Open space parks provide economic boost to Maricopa County communities
Thursday, Sept. 17, 2015
In the northeast Valley, cyclists from across the country flock to McDowell Mountain Regional Park for its 50 miles of general trails and three competitive tracks.
McDowell Mountain Cycles, a Fountain Hills bike shop, is one of the main beneficiaries of the regional park, which is the company’s namesake.
Manager Marty Coplea has had an annual pass to the park for 15 years. Coplea, who founded the Fountain Hills Cycling Club, represents the interests of many avid cyclists who treasure McDowell Mountain’s bike-friendly trails – and the fact the county owns the land.
“It keeps the developers from coming in and taking it over and losing access to the trails,” Coplea said. “It’s huge. It’s one of the reasons people tend to live out here, as well as come visit.”
The park is one of eight regional parks recognized as “open space” by the Maricopa County Parks and Recreation Department. The others include Cave Creek, Estrella Mountain, Lake Pleasant, San Tan Mountain, Usery Mountain, White Tank Mountain regional parks and Spur Cross Conservation Ranch.
With more than 120,000 acres of park land, Maricopa County has one of the largest open space park systems in the country. The county commissioned a study of these parks to estimate the economic impact of visitors.
Deepak Chhabra, an associate professor at Arizona State University’s College of Public Service and Community Solutions, led the project. The county and the Arizona Conservation Alliance jointly funded the $10,000 study.
Visitors spent about $13.72 million within 10 miles of the county’s eight open-space parks in 2014, according to the study.
“(Visitors) are looking for an outdoor experience,” Chhabra said. “Not just quality of life is enhanced for visitors and locals. … The quality of the experience is good for families.”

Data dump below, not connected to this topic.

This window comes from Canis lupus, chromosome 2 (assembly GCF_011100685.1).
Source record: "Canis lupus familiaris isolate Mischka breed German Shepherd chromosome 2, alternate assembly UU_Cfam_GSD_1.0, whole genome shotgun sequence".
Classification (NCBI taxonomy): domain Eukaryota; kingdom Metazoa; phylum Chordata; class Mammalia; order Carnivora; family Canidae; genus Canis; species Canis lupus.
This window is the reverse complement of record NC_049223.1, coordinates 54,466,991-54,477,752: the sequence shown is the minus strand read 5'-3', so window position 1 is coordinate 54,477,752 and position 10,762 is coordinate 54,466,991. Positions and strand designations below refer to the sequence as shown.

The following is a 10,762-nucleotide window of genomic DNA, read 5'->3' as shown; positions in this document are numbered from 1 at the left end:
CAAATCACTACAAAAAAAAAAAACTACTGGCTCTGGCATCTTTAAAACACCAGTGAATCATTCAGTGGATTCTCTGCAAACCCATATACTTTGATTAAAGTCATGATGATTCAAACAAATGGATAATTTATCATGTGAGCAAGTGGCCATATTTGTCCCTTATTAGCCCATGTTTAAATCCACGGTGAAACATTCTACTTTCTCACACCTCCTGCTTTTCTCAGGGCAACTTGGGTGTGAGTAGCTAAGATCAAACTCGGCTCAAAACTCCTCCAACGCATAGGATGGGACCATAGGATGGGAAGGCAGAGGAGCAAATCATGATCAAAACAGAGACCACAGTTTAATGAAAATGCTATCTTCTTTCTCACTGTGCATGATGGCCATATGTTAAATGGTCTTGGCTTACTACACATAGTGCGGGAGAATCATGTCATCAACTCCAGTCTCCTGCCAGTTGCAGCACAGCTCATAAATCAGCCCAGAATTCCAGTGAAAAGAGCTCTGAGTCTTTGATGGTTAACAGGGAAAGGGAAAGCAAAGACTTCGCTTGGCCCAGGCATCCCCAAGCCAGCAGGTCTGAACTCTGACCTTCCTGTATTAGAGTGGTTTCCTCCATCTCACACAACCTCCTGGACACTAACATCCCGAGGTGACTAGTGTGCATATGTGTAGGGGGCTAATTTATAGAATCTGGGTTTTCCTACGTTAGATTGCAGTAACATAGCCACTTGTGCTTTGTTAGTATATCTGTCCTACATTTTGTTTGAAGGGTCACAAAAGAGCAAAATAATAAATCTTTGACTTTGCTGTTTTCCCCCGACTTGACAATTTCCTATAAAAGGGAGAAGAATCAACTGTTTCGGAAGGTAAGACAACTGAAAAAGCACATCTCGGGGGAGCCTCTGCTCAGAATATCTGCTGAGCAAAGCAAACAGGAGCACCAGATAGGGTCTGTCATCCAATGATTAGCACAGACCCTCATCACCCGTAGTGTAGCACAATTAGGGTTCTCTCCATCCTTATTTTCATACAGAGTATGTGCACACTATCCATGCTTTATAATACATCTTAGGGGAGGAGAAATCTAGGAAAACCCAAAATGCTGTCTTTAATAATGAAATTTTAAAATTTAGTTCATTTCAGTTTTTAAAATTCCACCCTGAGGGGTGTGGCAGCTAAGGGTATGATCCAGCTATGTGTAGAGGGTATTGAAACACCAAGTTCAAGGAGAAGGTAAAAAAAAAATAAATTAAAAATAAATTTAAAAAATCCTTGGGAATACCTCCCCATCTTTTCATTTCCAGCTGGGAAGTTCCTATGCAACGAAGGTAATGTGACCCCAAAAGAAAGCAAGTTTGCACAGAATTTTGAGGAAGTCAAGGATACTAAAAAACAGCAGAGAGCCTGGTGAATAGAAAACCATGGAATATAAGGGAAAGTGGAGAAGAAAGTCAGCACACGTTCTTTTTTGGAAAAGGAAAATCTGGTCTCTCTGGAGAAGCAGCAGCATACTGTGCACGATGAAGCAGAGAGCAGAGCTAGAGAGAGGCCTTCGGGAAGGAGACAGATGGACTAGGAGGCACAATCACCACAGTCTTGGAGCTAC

University researchers conducted a visitor survey, collecting information on how much visitors spent on gas and transportation, camping and lodging fees, food, shopping, entrance fees and recreation equipment.
Gas and transportation and food and dining accounted for two-thirds of visitor spending, or $9.4 million. And visitors spent about $1.2 million on shopping.
The study did not factor in entrance fees, licenses and permits that go directly to the county into the economic impact data.
Locals make up the majority of the visitors, with most living within a 10-mile radius of each park.
However, nearly 15 percent of visitors came from outside of Maricopa County. This group accounted for $7.2 million of visitor expenses at hotels, retail stores and equipment-rental companies.
Lake Pleasant generated the highest economic benefit in terms of full-time jobs, labor income and gross regional product. Estrella Mountain made the lowest contribution of the surveyed parks, according to the study.
The county spent $10.5 million to operate its parks in 2014.
For every dollar the county spent toward operating costs, the parks generated 42 cents in economic benefit in the form of local wages or salaries, according to Chhabra.
However, the study was limited in scope because of funding, said Stacie Buete, coordinator at the Conservation Alliance and the Desert Botanical Garden.
Buete said they would have liked to chart visitor spending by economic sector and socioeconomic background, data they plan to gather in the future.
But Buete and Cardin could gauge from the study just how much residents utilize and enjoy their parks: Maricopa County residents surveyed had a 95 percent satisfaction rate.
Avondale resident Lilian Diaz said she uses the trails at Estrella Mountain Regional Park four to five times a week.
Diaz said she hopes the county will spend additional money to make the descent from the trails safer and less steep.
Park Supervisor Don Harris said visitors in town for an Arizona Cardinals or Arizona Coyotes game in nearby Glendale tend to frequent Estrella Mountain and White Tank Mountains.
“If there’s a regional draw, there can be a good economic impact,” Harris said. “If they’re coming from further away, they’re buying gas, food and supplies for their hike – even more so if they’re camping.”